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This post describes our model of Apple's (NASDAQ: AAPL) Income Statement for the second quarter of fiscal 2010, which ended on 27 March.

The purpose of the model is to establish a baseline for identifying surprises, positive or negative, in the quarterly results the company will report on 20 April 2010. Estimates for each line of the Income Statement are derived from management's guidance, the company's historical financial results, and other publicly available data.

There are an extraordinary number of analysts, both amateurs and professionals, that dig into every aspect of Apple's product line and its finances. For this post, we have tapped into many information sources and synthesized the information as best we could. Readers won't have any difficulty finding more authoritative information about Apple.

We begin by reviewing background information about Apple and the business environment in which it is currently operating.

Apple Inc. is known for elegant product design, innovation, customer loyalty, secrecy, and the cult-like status afforded CEO (and savior) Steve Jobs.

Apple sells Macintosh® desktop and laptop computers, iPod® music and video players, iPhone™ portable communications devices, the newly launched iPadtablet, the OS X operating system, iLife and iWork application software, and various accessories.

Products are sold online and through iconic company-operated retail stores. Digital content is made available through the iTunes Store®, as well as iPhone and iPad Apps stores.

In the quarter that ended in December 2009, Apple revised how it accounts for sales of the iPhone(and the less important Apple TV). This change, which complies with the latest standards issued by the Financial Accounting Standards Board , enables Apple to recognize "substantially all" iPhone and Apple TV Revenue in the period that the sale to a consumer took place. Apple had been required to recognize Revenue from these products over each product's two-year estimated economic life. This "subscription accounting" method resulted in substantial amounts of deferred Revenue and costs.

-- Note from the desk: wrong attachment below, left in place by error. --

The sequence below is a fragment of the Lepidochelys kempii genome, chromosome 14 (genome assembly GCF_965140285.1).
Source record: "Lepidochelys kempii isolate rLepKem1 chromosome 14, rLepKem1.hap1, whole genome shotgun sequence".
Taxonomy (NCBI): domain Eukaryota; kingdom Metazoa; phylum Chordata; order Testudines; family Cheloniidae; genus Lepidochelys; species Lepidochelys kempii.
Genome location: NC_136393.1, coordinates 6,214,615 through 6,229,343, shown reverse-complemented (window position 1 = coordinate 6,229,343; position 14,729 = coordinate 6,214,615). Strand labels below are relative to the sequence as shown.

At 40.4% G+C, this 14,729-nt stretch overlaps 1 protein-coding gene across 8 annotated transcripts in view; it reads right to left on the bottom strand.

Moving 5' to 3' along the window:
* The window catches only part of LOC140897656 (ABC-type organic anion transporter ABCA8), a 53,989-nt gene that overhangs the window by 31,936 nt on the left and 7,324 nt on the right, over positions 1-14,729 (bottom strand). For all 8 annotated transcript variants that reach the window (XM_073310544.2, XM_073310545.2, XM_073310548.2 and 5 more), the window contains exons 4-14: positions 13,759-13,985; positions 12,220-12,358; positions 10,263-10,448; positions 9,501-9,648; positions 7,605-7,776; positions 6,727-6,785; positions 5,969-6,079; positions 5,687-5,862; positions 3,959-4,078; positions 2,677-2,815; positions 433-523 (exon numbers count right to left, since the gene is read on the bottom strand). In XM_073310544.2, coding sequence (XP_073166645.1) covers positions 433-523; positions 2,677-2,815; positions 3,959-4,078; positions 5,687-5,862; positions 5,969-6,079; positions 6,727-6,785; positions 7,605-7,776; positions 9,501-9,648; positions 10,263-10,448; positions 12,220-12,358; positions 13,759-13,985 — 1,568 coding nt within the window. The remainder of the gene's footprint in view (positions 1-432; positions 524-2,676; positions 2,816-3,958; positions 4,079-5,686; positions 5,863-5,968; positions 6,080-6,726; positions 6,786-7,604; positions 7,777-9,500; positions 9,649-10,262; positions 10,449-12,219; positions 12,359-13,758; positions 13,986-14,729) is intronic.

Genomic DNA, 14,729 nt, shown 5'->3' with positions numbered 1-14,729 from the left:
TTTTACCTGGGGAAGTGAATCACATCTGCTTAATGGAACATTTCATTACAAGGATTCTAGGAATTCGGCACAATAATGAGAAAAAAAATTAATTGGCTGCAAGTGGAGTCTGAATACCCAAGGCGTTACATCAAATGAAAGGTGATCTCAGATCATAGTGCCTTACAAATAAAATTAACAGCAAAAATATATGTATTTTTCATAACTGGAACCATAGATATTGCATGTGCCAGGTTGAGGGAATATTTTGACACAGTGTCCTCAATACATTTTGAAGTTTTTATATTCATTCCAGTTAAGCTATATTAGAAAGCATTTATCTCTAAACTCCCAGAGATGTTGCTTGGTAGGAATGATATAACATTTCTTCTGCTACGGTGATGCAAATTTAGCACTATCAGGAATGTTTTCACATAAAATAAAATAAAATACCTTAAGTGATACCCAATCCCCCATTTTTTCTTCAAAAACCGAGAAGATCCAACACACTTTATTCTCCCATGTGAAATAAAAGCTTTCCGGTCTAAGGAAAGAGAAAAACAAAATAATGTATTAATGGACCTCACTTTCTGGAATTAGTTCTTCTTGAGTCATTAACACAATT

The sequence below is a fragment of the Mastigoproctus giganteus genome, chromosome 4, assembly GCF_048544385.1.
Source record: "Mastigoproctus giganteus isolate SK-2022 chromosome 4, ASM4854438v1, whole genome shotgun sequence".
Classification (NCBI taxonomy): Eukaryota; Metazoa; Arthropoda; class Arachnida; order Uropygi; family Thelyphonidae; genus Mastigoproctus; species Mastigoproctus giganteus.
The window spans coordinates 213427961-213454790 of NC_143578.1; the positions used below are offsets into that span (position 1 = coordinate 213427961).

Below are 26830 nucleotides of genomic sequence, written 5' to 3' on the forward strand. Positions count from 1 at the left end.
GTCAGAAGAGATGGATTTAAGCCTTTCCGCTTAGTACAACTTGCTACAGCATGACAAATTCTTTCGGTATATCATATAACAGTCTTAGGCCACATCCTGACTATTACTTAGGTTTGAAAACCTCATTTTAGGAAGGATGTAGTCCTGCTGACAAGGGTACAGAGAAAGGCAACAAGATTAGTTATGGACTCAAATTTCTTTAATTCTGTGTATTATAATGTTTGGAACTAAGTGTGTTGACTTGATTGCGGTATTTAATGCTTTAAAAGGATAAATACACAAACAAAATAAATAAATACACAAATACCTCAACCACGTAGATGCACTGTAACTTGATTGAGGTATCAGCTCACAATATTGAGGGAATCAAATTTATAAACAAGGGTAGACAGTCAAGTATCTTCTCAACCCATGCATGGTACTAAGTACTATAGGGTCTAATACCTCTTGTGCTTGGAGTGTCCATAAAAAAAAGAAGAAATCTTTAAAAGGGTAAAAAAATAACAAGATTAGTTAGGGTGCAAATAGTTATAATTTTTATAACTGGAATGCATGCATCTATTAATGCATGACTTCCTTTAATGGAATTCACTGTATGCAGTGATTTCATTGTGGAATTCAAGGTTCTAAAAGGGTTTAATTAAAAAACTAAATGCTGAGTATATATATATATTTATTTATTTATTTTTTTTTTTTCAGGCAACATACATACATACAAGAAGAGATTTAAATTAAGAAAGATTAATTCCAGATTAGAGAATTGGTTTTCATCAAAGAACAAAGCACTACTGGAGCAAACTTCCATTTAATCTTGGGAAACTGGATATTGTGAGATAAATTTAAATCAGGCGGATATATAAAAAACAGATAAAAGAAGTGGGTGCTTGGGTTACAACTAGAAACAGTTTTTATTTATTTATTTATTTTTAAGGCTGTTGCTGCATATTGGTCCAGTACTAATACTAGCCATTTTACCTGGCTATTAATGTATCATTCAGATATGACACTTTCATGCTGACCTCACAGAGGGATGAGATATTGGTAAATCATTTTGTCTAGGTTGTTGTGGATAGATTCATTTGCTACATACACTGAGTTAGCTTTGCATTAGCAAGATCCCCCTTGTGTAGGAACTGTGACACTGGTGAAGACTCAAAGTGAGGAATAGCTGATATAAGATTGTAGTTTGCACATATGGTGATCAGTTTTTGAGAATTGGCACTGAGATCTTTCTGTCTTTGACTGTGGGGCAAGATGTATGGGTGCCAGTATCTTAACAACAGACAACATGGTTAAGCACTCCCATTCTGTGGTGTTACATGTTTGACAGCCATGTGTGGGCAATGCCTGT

When it made this accounting change, Apple restated its results (required for "retrospective adoption") for each quarter of fiscal 2007, 2008, and 2009. For fiscal 2009, which ended last September, Apple now reports earningsof $8.2 billion on sales of $42.9 billion.

Apple's soaring stock price has caused its market value to reach $218 billion, which makes it the third-most valuable U.S. company.

A recent story in the Wall Street Journal claimed that Apple would soon be producing a CDMA iPhone that would work with Verizon Wireless's (NYSE:VZ) network, breaking AT&T's (NYSE:T) monopoly. This report caused Apple's share price to jump.

The Gartner research firm projected last month that nearly 20 percent more personal computers would be shipped worldwide in 2010 than 2009. In a trend that benefits Apple, Gartner "expect[s] mobile PCs to drive 90 percent of PC growth over the next three years."

We're now ready to look specifically at the March 2010 quarter. When announcing results for the December 2009 quarter , Apple Senior Vice President and Chief Financial Officer Peter Oppenheimer stated:

Looking ahead to the second fiscal quarter of 2010, we expect revenue in the range of about $11.0 billion to $11.4 billion and we expect diluted earnings per share in the range of about $2.06 to $2.18.

Additional guidance was provided during the conference call on 25 January 2010 with financial analysts:

"Looking ahead to the March quarter, ...

We expect revenue to be between $11-11.4 billion compared to $9.1 billion in the March quarter last year under the new accounting principles. We expect gross margin to be about 39% reflecting approximately $40 million related to stock based compensation expense. We expect OpEx to be about $1.64 billion including about $190 million related to stock based compensation. We expect OI&E to be about $30 million reflective of the short-term interest rate environment and we expect the tax rate to be about 29%. We are targeting EPS in a range of about $2.06 to $2.18 compared to $1.79 in the year-ago quarter under the new accounting principles.